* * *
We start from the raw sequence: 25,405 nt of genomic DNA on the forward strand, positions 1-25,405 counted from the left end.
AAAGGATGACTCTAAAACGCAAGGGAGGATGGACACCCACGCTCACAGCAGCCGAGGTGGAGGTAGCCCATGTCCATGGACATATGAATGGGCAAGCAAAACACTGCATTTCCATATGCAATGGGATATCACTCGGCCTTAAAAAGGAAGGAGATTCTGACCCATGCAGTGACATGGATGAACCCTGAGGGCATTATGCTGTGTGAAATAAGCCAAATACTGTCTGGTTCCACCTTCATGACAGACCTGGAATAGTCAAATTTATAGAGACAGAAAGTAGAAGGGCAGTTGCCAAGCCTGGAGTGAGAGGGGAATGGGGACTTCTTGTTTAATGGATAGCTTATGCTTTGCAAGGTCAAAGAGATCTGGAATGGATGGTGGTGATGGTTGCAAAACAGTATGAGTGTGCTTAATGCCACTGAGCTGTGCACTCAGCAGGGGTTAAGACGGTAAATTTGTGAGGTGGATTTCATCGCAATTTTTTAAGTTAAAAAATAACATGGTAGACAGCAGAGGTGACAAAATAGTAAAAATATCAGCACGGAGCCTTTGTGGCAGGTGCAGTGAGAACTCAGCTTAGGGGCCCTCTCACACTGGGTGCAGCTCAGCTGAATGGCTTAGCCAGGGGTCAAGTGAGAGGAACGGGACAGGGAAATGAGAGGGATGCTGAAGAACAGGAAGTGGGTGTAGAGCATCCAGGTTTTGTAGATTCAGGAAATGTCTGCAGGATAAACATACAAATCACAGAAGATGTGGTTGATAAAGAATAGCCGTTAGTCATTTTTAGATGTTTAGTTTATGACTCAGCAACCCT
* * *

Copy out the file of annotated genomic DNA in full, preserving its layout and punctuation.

We start from the raw sequence: 25,405 nt of genomic DNA on the forward strand, positions 1-25,405 counted from the left end.
AAAGGATGACTCTAAAACGCAAGGGAGGATGGACACCCACGCTCACAGCAGCCGAGGTGGAGGTAGCCCATGTCCATGGACATATGAATGGGCAAGCAAAACACTGCATTTCCATATGCAATGGGATATCACTCGGCCTTAAAAAGGAAGGAGATTCTGACCCATGCAGTGACATGGATGAACCCTGAGGGCATTATGCTGTGTGAAATAAGCCAAATACTGTCTGGTTCCACCTTCATGACAGACCTGGAATAGTCAAATTTATAGAGACAGAAAGTAGAAGGGCAGTTGCCAAGCCTGGAGTGAGAGGGGAATGGGGACTTCTTGTTTAATGGATAGCTTATGCTTTGCAAGGTCAAAGAGATCTGGAATGGATGGTGGTGATGGTTGCAAAACAGTATGAGTGTGCTTAATGCCACTGAGCTGTGCACTCAGCAGGGGTTAAGACGGTAAATTTGTGAGGTGGATTTCATCGCAATTTTTTAAGTTAAAAAATAACATGGTAGACAGCAGAGGTGACAAAATAGTAAAAATATCAGCACGGAGCCTTTGTGGCAGGTGCAGTGAGAACTCAGCTTAGGGGCCCTCTCACACTGGGTGCAGCTCAGCTGAATGGCTTAGCCAGGGGTCAAGTGAGAGGAACGGGACAGGGAAATGAGAGGGATGCTGAAGAACAGGAAGTGGGTGTAGAGCATCCAGGTTTTGTAGATTCAGGAAATGTCTGCAGGATAAACATACAAATCACAGAAGATGTGGTTGATAAAGAATAGCCGTTAGTCATTTTTAGATGTTTAGTTTATGACTCAGCAACCCT